25 January 2008
South Africa’s Cabinet emerged from a two-day meeting on Friday with a top priority plan to tackle the country’s “national electricity emergency”, saying it was confident that SA’s healthy economic growth could be sustained, and stressing that there would be no freezing of new investment projects.
Speaking to journalists in Cape Town after the Cabinet meeting, Public Enterprises Minister Alec Erwin said the “unprecedented, unplanned” power outages that have hit South Africa over the last two weeks “must now be treated as a national electricity emergency that has to be addressed with the urgent, vigorous and co-ordinated actions commensurate with such an emergency situation.”
Erwin conceded that the government had been caught wrong-footed by the increased demand for electricity spurred by the robust economic growth of recent years, saying its instruction to state company Eskom to embark on a massive infrastructure building programme in 2004 “was, in hindsight, late.”
Eskom plans to invest R150-billion in its power supply infrastructure over the next five years, mostly on new power stations, including the return to service of three mothballed power stations.
In addition, the government made moves towards the end of last year to fast-track electricity projects by independent power producers, as well as electricity co-generation projects involving both Eskom and private industry.
“Both of these are now receiving urgent attention, and announcements will be made as we are able to provide certainty,” Erwin said.
In the meantime, however, it was crucial to bring South Africa’s electricity supply and distribution system “back into balance”, both to reduce the need for power cuts and to allow for system maintenance to take place without putting the system under even greater stress.
Key to this, Erwin said, was reducing demand. As an immediate, “quick hit” measure to achieve this, the government would soon introduce a power-rationing programme, setting quotas for industrial, commercial and residential users and using both incentives and penalties to ensure that these quotas are met.
Minerals and Energy Minister Buyelwa Sonjica, briefing journalists alongside Erwin, said the examples of countries like Cuba and Brazil had shown that an energy crisis “can be turned around to make a country grow even more economically and save substantial amounts of money if a nationwide energy efficiency drive is politically driven.”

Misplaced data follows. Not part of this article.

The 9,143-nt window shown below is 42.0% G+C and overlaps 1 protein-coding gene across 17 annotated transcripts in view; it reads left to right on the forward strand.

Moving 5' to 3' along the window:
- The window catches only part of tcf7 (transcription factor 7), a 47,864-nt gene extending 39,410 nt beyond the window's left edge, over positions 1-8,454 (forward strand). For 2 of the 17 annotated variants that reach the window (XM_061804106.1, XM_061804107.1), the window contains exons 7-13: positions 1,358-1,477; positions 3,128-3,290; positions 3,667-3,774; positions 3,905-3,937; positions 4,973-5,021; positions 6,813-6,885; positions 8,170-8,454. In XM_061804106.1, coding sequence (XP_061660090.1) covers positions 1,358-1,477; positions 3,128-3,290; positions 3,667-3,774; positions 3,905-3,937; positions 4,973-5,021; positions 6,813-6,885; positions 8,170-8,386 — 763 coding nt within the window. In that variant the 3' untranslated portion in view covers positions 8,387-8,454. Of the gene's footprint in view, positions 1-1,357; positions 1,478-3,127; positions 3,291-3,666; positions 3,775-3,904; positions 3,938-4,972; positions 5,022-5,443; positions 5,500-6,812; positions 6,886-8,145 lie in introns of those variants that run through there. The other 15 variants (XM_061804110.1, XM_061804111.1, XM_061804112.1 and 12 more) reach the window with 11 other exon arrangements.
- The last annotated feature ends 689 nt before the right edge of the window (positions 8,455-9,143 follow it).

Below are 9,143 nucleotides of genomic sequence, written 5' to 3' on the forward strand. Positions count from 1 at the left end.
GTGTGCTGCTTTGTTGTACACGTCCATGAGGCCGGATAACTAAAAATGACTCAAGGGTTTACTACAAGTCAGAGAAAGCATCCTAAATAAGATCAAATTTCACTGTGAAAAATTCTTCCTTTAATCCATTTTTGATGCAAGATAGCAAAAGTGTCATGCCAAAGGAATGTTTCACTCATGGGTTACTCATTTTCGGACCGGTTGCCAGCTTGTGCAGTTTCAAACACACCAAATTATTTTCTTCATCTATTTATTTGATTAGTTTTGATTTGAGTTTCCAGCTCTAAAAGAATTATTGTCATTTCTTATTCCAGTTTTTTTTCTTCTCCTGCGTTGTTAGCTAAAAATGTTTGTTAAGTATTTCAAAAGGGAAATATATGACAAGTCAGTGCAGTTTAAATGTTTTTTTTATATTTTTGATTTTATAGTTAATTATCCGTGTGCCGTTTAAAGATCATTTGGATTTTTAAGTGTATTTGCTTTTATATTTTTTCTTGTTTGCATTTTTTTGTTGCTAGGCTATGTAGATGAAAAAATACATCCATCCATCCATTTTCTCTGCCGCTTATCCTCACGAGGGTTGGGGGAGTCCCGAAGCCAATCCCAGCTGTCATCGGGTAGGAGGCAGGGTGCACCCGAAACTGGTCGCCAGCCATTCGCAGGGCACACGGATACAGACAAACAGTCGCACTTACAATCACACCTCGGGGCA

Erwin said the government viewed the next two years as being critical.
“We must stress that the successful implementation of these programmes will give us much more comfort within a two-year period,” Erwin said. “It is also critical to stress that the growth of South Africa’s economy at the current healthy levels can continue if we change our behaviour and become more energy efficient.
“This emergency must entrench energy efficiency.”
Erwin said that South African consumers, long used to getting their electricity extremely cheaply by international standards, would also have to face up to the reality of “further significant increases in electricity prices.
“However, such increases will be implemented so as to significantly lessen their impact on the poor,” Erwin said, adding that despite the increases South Africa would still remain “the most competitive large energy system in the world”.
Regarding the 2010 Fifa World Cup, Erwin said the Cabinet was fully briefed on the electricity situation “as it specifically relates to the World Cup and on general progress with the preparations for infrastructure for 2010. There is no threat to the successful holding of the event, as plans to ensure electricity security in that period are well advanced.”
Other measures the government aims to implement in order to reduce South Africa’s demand for electricity include:
- Increasing the use of more efficient lighting, replacing incandescent light bulbs with compact fluorescent light fittings.
- Increasing the use of of solar water heaters.
- Increasing the use of Liquefied Petroleum Gas (LP Gas) for domestic cooking.
- Converting traffic and other public lights to solar power with battery backup.
- Introducing smart metering to enable Eskom, or municipal power distributors, to remotely manage residential customer load during times of peak demand.